Columbia University and Yeshiva University
New York City, NY
It is truly an honor to be invited to present myself in this forum. It is a wonderful opportunity to ‘meet’ each other, which I find so enriching.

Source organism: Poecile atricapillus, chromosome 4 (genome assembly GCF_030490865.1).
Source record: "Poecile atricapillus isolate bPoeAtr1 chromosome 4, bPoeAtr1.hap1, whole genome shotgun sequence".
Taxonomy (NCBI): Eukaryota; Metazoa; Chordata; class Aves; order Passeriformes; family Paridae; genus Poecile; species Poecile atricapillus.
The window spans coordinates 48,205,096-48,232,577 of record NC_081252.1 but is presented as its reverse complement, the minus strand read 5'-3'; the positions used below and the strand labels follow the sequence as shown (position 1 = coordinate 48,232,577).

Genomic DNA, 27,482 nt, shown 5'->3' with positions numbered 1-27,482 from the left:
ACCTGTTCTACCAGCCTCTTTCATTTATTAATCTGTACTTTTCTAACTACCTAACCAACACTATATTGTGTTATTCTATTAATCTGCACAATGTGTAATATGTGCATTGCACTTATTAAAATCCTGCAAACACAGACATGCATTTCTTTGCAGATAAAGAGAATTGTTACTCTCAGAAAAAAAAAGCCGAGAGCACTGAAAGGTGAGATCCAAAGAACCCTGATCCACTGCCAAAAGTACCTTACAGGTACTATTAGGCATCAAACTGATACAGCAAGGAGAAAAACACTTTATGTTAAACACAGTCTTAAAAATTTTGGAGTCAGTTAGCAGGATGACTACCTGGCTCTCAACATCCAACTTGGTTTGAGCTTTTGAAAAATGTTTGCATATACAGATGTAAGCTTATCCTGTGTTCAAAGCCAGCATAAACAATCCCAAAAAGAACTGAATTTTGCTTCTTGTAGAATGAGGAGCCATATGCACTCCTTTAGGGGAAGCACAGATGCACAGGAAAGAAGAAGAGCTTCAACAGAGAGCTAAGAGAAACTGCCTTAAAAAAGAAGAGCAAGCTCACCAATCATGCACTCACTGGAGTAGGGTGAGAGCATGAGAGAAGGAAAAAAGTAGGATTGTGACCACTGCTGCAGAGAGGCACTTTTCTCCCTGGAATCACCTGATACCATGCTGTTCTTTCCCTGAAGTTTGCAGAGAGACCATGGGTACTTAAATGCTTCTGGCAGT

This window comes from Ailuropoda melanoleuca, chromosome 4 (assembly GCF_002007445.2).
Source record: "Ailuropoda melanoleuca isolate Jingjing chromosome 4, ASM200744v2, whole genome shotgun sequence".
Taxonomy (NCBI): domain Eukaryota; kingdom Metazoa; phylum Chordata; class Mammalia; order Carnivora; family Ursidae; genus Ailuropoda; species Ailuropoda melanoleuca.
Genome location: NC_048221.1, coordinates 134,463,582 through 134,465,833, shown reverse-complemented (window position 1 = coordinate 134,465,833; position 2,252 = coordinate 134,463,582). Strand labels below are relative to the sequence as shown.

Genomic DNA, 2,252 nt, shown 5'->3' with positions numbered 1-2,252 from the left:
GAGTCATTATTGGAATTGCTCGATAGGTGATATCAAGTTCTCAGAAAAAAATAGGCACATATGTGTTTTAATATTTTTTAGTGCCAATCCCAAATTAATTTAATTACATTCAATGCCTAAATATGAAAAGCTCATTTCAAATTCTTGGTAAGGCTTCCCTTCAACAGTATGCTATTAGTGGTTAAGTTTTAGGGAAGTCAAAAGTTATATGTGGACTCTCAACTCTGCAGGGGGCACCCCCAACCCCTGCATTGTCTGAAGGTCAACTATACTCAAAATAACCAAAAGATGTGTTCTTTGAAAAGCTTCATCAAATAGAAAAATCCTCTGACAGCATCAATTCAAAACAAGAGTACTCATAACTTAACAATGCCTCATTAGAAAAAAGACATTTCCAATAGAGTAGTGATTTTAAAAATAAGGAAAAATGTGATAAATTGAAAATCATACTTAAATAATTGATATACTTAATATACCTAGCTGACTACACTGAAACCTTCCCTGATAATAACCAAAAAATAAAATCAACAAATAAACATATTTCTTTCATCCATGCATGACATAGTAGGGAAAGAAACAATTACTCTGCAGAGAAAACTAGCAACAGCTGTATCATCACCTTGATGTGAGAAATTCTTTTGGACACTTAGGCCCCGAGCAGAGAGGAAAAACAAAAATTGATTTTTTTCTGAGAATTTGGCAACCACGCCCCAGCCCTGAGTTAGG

I was captivated by psychology from a very early age, when I happened to grab a psychology book that belonged to my much older sister, who was studying sociology at the University. I remember feeling the overwhelming sense of awe and rupture, and the immediate connection to this way of thinking and understanding people. I was 10 years old at the time, and it was the start of an intense fascination that continues to this day. The most interesting thing about our work as psychologists is that it is so varied in every way. We can delve into so many areas and types of work, we can bring psychology to so many different settings, and in clinical work, new horizons open daily, with every patient. No individual is like anyone else. It is never boring! The most meaningful thing in terms of changes in our field has been for me the evolution of intersubjective and relational psychoanalytic psychology, which took place in the span of the three decades between the beginning of my schooling and now. I feel so much more aligned with some of the cardinal changes brought about in theory and in the practice of psychology, especially the emphasis on the authenticity and embodied presence of the therapist, the co-constructed nature of the interactions between therapist and clients, and the much more humble and egalitarian stance of the therapist. There have been cardinal changes such as the patient-centered focus, rather than the therapist-expert stance, the revised view of enactment as a form of important non-conscious communication, and there have been new insights from empirical developmental studies, mother-infant research and the emerging discipline of neuroscience.